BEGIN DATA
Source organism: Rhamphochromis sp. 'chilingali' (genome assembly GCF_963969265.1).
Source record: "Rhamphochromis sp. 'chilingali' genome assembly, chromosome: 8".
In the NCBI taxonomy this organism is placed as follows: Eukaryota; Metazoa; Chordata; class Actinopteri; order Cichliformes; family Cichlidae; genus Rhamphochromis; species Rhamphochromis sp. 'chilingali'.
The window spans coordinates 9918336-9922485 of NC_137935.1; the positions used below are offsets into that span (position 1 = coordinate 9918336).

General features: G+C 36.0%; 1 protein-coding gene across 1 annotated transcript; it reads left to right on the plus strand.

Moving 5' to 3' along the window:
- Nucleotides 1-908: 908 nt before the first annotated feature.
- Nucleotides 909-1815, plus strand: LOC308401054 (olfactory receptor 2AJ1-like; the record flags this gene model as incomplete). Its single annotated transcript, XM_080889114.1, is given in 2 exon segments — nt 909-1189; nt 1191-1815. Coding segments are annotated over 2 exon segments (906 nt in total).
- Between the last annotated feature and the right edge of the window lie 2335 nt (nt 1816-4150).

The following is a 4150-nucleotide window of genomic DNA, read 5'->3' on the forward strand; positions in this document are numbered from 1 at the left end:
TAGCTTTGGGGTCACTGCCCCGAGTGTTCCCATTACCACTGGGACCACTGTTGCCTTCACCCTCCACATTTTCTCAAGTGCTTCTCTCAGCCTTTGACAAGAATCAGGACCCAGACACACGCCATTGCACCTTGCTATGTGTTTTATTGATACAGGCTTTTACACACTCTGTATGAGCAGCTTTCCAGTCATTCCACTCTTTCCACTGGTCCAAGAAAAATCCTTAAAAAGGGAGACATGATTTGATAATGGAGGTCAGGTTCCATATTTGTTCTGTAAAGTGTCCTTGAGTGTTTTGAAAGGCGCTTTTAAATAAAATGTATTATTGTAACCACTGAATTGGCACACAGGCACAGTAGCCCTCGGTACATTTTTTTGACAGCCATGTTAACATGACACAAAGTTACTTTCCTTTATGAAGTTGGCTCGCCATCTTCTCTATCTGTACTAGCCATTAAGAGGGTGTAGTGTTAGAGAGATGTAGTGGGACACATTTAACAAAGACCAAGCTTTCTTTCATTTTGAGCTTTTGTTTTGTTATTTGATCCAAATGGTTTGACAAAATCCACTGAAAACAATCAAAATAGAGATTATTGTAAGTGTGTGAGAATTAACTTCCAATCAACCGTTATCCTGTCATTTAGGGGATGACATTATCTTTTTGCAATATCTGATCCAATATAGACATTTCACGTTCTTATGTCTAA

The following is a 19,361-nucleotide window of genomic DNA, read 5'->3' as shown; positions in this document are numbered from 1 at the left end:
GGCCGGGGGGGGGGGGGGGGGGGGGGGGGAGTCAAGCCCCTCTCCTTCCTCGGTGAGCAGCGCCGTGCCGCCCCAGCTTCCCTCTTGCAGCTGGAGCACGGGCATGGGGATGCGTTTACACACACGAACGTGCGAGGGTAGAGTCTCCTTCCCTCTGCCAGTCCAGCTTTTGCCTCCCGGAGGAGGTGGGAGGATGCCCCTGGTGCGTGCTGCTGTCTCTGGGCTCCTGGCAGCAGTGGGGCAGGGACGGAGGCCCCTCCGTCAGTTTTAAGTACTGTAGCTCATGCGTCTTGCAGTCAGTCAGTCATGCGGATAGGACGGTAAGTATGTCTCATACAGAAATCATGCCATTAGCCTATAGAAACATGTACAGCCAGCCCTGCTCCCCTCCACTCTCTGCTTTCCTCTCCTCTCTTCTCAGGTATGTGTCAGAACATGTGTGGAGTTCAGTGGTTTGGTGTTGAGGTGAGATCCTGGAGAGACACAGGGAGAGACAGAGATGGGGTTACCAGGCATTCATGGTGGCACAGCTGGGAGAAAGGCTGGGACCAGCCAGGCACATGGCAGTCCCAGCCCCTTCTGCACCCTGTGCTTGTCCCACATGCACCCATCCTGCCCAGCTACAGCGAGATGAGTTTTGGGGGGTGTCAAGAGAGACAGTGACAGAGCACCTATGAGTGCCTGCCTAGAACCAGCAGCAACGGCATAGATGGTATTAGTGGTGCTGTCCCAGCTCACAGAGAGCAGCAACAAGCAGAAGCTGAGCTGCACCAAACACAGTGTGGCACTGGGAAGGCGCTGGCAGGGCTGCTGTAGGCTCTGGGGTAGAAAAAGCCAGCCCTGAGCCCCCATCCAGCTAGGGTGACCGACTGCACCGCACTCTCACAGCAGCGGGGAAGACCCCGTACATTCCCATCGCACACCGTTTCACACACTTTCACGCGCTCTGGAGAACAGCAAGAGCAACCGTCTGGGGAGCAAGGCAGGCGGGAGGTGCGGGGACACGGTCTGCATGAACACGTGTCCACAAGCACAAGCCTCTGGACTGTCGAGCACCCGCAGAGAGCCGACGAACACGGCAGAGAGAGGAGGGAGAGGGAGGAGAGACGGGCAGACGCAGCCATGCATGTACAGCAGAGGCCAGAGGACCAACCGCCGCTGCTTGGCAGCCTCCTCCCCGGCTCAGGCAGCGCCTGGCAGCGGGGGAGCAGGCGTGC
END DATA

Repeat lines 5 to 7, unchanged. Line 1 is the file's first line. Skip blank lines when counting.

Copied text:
General features: G+C 36.0%; 1 protein-coding gene across 1 annotated transcript; it reads left to right on the plus strand.

Moving 5' to 3' along the window:
- Nucleotides 1-908: 908 nt before the first annotated feature.